USTR Ron Kirk testified yesterday before the Senate Finance Committee on the President’s 2011 Trade Agenda and the three pending free trade agreements with South Korea, Colombia and Panama.Disagreement remains between the Obama Administration’s stated intent to submit the KORUS FTA to Congress first, and the position of Republican Senators like Sen. Hatch, R-Utah, and Sen. Coburn, R-Okla., who refuse to approve KORUS unless it is packaged with the other two. Yet the fact that the debate has moved to how to get these FTAs approved represents something of a spring thaw compared to the winter freeze that had existed since they were signed — 2006 for Colombia and 2007 for Korea and Panama.

Promoting free and open markets is a core CCIA principle, and we have continued to strongly support trade expansion.  In particular, we have pushed for passage of the KORUS FTA, not only for the market access expansion it would provide for our industry, but also for its broader economic impact as our second-largest FTA (after NAFTA) with an advanced and important trading partner.  Therefore, we applauded the administration’s achievement in reaching final agreement on KORUS in December, paving the way at last to Congressional consideration.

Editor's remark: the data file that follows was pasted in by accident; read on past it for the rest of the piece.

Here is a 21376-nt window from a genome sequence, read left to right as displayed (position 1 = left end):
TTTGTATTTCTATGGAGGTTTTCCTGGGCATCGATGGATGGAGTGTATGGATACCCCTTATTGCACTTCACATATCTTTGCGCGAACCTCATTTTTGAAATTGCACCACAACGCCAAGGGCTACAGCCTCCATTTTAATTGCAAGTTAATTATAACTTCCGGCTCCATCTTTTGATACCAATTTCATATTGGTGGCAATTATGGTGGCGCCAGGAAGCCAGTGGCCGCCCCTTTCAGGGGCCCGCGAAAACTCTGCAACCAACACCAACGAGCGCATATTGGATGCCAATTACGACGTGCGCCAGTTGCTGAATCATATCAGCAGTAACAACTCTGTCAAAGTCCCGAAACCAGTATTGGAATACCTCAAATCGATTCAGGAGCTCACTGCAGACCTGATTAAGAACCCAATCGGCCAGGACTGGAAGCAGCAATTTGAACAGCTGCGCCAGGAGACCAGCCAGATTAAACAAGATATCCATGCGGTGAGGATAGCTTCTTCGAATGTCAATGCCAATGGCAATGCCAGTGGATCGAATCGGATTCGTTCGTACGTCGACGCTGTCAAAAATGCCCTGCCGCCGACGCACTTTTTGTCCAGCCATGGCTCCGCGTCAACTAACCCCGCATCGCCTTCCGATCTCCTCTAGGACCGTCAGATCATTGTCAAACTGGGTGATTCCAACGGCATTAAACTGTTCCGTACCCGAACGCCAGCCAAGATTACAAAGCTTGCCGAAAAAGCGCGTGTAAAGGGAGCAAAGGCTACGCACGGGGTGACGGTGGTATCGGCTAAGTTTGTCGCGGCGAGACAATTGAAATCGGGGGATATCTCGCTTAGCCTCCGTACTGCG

However, some Republicans are now threatening to oppose KORUS consideration unless Colombia and Panama are submitted at the same time.  It is tragic that pro-trade Members of Congress would feel the need to delay an economically significant trade agreement with bipartisan support because they do not believe the administration’s explicitly stated commitment to other trade agreements.

CCIA believes that support for free trade puts the long-term merits to the nation as a whole ahead of short-term narrow interests.  How unfortunate then that even among those who agree on taking that statesman-like stance, a lack of trust causes such a deep dispute regarding the process of pursuing free trade.

The past few years have seen a deep freeze in which the pending FTAs were locked in cold storage.  Now that KORUS appears ready to emerge, we hope that Congress and the administration can reestablish the trust needed to work together toward a robust spring of trade expansion.

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